The Tappen family’s home on Popham Beach. Ben McCanna/Staff Photographer

One of the two families suing each other over the right to access a neighborhood beach is asking a judge to end the long-running legal battle and declare the contested property a “common area” for the subdivision.

But for a judge to make that decision, the facts would have to be indisputable – something Superior Court Justice Thomas McKeon struggled with Monday while he spent an hour squinting at old, ambiguous maps of the Popham Beach Estates subdivision in Phippsburg.

“How can I find as a matter of law … that this blotch on this map is a common area where everyone has a right to use an easement, while it’s ambiguous?” McKeon said.

McKeon said he expects to make a decision “sooner rather than later.” If he rules against the motion, the case is headed for trial.


Richard and Sheila Tappen sued their neighbors, the Hill family, in Sagadahoc County Superior Court in April 2022 after buying about 3.5 acres of land from another neighbor that March. They said the Hills were trespassing on their property by using it to access the beach.


The disputed property includes roughly 3 acres of sandy beachfront in front of both cottages, which are separated by two vacant lots.

The Tappens, whose cottage is on the left, say they bought the rights to the land that stretches in front of their property, past two vacant lots and the Hill family cottage, on the right. Ben McCanna/Staff Photographer

It also includes some property that the Hills’ deck and walking path encroach on, but the Tappens’ attorney said in court that they don’t have the evidence to force the Hills to remove the structure because it has been there for more than 40 years.

The Hill family says the Tappens don’t have any ownership claim and therefore have no right to restrict other subdivision residents from accessing this land. They argue that subdivision maps from the 1880s, 1890s and 1920s have always treated it as a “common area,” where neighborhood roadways dead end, “providing direct access to the unallocated land for all property owners within the Popham Beach Estates subdivision.”

Benjamin Ford, the attorney representing the Hill family.  From Zoom hearing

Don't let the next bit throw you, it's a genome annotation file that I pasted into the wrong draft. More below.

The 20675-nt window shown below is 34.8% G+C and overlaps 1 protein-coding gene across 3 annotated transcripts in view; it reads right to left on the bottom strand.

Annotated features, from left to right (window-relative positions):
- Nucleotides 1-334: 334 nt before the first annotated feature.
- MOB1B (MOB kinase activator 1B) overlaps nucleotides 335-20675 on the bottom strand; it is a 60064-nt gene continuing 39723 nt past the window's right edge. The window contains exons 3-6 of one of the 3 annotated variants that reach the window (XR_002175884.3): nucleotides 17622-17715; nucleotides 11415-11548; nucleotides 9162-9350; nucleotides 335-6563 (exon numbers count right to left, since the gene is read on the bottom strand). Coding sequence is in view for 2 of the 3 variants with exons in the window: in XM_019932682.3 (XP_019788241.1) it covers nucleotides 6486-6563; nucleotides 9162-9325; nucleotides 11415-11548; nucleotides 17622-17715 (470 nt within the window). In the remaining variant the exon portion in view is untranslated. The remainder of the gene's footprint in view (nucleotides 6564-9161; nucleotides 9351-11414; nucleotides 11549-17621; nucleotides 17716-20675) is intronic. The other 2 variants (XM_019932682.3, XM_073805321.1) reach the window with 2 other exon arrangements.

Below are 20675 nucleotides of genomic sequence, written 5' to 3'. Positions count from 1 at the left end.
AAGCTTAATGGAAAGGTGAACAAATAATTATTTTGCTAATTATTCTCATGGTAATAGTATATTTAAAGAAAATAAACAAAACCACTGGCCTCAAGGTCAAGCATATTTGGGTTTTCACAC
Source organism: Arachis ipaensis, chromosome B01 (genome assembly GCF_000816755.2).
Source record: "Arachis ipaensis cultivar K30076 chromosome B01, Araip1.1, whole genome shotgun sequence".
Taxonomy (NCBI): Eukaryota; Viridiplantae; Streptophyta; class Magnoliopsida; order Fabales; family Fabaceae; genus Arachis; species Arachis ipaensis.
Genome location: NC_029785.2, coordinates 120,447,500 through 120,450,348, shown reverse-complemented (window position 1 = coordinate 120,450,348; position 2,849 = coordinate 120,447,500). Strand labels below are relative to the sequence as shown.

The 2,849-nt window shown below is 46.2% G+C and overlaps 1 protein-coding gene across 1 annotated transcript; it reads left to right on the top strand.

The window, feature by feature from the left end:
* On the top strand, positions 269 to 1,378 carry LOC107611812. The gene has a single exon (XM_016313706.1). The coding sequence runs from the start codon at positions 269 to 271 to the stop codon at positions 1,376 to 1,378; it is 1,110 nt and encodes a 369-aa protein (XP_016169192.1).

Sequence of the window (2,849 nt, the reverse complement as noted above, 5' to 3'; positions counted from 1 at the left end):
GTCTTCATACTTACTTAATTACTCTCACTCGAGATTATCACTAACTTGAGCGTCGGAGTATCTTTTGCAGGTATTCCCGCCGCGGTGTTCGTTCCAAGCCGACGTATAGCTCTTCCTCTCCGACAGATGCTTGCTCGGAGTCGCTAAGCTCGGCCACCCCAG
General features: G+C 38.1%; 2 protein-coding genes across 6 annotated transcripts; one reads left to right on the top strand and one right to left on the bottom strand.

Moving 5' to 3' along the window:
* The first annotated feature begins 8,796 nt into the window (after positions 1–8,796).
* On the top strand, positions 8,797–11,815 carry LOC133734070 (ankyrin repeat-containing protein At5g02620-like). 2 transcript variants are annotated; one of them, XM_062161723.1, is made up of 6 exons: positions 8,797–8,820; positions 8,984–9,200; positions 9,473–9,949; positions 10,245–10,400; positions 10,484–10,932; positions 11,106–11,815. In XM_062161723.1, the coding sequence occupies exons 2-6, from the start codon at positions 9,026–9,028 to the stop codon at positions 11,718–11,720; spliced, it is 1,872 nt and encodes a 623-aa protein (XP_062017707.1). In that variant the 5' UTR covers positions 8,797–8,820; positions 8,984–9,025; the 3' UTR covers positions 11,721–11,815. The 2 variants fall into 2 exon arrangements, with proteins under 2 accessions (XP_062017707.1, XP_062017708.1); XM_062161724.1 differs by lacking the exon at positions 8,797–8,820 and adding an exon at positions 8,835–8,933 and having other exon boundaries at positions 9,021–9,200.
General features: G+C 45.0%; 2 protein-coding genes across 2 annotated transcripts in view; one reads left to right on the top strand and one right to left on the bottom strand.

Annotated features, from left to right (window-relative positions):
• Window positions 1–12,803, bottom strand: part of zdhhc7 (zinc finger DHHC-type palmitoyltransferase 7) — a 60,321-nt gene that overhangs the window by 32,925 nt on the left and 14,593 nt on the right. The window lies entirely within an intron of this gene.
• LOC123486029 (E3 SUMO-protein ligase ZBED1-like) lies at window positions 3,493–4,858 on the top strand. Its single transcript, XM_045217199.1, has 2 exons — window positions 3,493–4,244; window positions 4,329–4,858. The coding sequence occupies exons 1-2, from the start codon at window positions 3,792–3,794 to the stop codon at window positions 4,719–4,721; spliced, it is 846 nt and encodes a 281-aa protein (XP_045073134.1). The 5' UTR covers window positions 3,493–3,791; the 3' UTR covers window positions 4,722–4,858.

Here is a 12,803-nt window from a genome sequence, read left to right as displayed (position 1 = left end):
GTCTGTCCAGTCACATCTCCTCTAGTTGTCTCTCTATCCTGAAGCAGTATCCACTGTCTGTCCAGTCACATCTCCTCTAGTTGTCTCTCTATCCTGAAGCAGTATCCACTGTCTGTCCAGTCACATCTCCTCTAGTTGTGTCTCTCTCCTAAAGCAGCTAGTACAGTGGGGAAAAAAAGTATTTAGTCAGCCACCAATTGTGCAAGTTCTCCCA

“If a person can wake up in the morning and post a ‘no trespassing’ sign on a beach that a family has been playing on or recreating on for three generations, then what’s to stop somebody else from doing that any other day?” Benjamin Ford, the Hills’ lawyer, said on Monday.

If it was a designated common area, then why wasn’t it labeled as such, the Tappens’ attorney, Glenn Israel, asked the court.

Israel said just because the land was “blank” doesn’t mean it was for common use. The developer still owned it, he said.


“I think it would be very dangerous to make that the new law of the land and that every time a developer leaves a blank space on a subdivision plan, it loses control of that space forever,” Israel said.


The Tappens said they bought the rights to the land in question through a “release deed” signed by Mary McNamara, who is now deceased.

A release deed allows someone to sell any interest they have in a piece of land even without definitely knowing what that interest is, so it was unclear when the Tappens sued what they actually owned. The question was one McKeon returned to several times during Monday’s hearing.

Glenn Israel, an attorney for the Tappen family. From Zoom hearing

The Tappens originally said they owned the beachfront from the dunes to the low-water mark. One of their attorneys told the Press Herald last year that the family was suing the Hills in part because they wanted to protect the dunes from further erosion. But a new expert witness for the Tappens says they only own the wet sand area in front of the dunes, from the high-water mark to the low-water mark, called the intertidal zone.

The Tappens said they don’t object to people using that area for fishing, fowling and navigating, which Maine’s highest court said the public has a right to do in intertidal zones, even when they’re privately owned.


Ford said the Tappens are moving the goalposts.

“We spent two years litigating this case, we spent all kinds of money with them saying ‘You’re trespassing’ and us saying ‘No we’re not,’ ” Ford said. “What are we supposed to do when we go to trial? What is the Tappens’ claim here? Why do the boundaries keep shifting?”

Israel said that the Tappens’ base claim hasn’t changed – his clients don’t want the Hills trespassing on property they own, and they disagree with the Hills that the property belongs to the entire subdivision.

Israel also pointed out that some maps show that the dune area belongs to other property owners, who aren’t involved in this case.

“They’re trespassing – just on someone else’s property,” Israel said.

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